Girls School Screamers is a 1986 American supernatural slasher film co-written and directed by John P. Finnegan. The plot follows a group of young college girls who are taken up to an abandoned mansion to help renovate it, only to later be dispatched one by one by an unseen assailant. The film was shot independently in Philadelphia under the title The Portrait, before it was acquired by Troma Entertainment, who reshot portions of it and retitled the film.

<i>Jennifers Body</i> 2009 American film

Jennifer's Body is a 2009 American horror-comedy film written by Diablo Cody and directed by Karyn Kusama. The film stars Megan Fox, Amanda Seyfried, Johnny Simmons, and Adam Brody. Fox portrays a demonically possessed high school girl who kills her male classmates, with her best friend striving to stop her. The film premiered at the 2009 Toronto International Film Festival and was released in the United States and Canada on September 18, 2009. As a tie-in to the film, Boom! Studios produced a Jennifer's Body graphic novel, released in August 2009.

<i>Sundo</i> (2009 film) 2009 Filipino film

Sundo is a 2009 Filipino horror-suspense film from director Topel Lee, with screenplay written by his Ouija screenwriter Aloy Adlawan. The film stars Robin Padilla, Katrina Halili, Rhian Ramos, Hero Angeles, Mark Bautista and Sunshine Dizon. The film was released on March 18, 2009.

Death of a Ghost Hunter is a 2007 horror/suspense film, directed by Sean Tretta.

<i>The Living Ghost</i> 1942 film by William Beaudine

The Living Ghost is a 1942 American mystery-drama film directed by William Beaudine and produced by Monogram Pictures. Starring James Dunn and Joan Woodbury, the film incorporates elements of the horror genre as it follows an ex-private detective who is called in to investigate why a banker has turned into a zombie. As the detective shares wisecracks with the banker's cheeky secretary, the two fall in love. The film was distributed in the United Kingdom under the title Lend Me Your Ear, and later released on home video as A Walking Nightmare.

<i>Bloodmoon</i> (1990 film) Australian 1990s horror movie

Bloodmoon is a 1990 Australian slasher film directed by Alec Mills and starring Leon Lissek, Christine Amor, Ian Williams, Helen Thomson, and Craig Cronin. It was featured in the documentary Not Quite Hollywood: The Wild, Untold Story of Ozploitation!.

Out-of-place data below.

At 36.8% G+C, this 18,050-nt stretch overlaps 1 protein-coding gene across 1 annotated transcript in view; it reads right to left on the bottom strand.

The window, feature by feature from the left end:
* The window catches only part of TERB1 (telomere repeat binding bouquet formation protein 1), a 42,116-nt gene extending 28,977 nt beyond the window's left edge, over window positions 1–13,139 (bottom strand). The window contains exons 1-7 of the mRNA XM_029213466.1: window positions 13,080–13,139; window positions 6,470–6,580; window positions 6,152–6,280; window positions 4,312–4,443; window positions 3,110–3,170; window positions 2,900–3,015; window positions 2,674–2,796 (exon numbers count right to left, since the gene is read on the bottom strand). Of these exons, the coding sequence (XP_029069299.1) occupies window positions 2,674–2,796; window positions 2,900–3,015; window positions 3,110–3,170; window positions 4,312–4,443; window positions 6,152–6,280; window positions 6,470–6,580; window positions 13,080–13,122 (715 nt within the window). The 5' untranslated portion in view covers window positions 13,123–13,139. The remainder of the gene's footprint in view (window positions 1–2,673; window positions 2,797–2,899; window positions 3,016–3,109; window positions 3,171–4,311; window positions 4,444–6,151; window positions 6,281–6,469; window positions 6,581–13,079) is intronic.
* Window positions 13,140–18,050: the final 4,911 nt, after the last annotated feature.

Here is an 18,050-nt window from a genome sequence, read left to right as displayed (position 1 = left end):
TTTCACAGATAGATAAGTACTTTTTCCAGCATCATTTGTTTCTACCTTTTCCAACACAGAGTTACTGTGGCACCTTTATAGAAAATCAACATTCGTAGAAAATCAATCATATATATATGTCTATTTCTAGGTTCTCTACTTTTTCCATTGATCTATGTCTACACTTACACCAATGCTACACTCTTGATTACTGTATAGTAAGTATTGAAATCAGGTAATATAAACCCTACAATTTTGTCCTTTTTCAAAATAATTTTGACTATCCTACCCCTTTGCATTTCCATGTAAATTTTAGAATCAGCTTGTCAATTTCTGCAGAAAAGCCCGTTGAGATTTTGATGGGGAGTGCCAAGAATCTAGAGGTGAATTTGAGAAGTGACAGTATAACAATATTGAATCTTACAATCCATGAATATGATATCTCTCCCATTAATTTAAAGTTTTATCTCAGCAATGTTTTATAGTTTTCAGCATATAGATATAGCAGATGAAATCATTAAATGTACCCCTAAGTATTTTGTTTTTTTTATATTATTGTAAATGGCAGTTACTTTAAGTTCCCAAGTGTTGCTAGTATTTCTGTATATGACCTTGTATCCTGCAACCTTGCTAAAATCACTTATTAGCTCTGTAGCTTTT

<i>Go for Sisters</i> 2013 American film

Go for Sisters is a 2013 crime drama, written and directed by John Sayles. The title refers to the history of friendship between the two main characters: when they were in high school, the two African American women were so close they could "go for sisters". Sayles shot the film in 19 days, using 65 locations, for under a million dollars. The DVD was released in August 2014 and features a Director's Commentary in which Sayles talks at length about the art and craft of guerrilla film making.

Crowhaven Farm is a 1970 American made-for-television supernatural horror film and folk horror film directed by Walter Grauman and starring Hope Lange, Paul Burke and John Carradine. It originally aired as the ABC Movie of the Week on November 24, 1970.

<i>Going for Broke</i> (2003 film) 2003 television drama film

Going for Broke is a 2003 Canadian-American made-for-television drama film directed by Graeme Campbell and starring Delta Burke, Elliot Page, Matthew Harbour, Francis X. McCarthy and Gerald McRaney. It is based on the true story of former Juvenile Diabetes Foundation charity director Gina Garcia, who from 1993 to 1997 fraudulently issued cheques from the charity to herself in order to funnel money into her bank account for her compulsive gambling addiction, after which she was arrested, resulting in legislation that required that casinos and other gaming establishments in the state of Nevada have a telephone number posted for gambling addiction services. The film was also notable for being one of Elliot Page's early American acting roles, before mainstream success in films such as Juno, Hard Candy and The Tracey Fragments.


  1. McDonagh, Maitland. "Don't Go To Sleep - Movie Reviews and Movie Ratings". TV Guide. Retrieved 23 April 2020.
  2. Martin, Todd (30 September 2016). "Film Review: Don't Go to Sleep (1982)". HorrorNews. Retrieved 23 April 2020.
  3. Collins, Brian (November 29, 2011). "Terror Tuesday: TV Movie Trauma From 1982's DON'T GO TO SLEEP". Birth.Movies.Death. Retrieved 23 April 2020.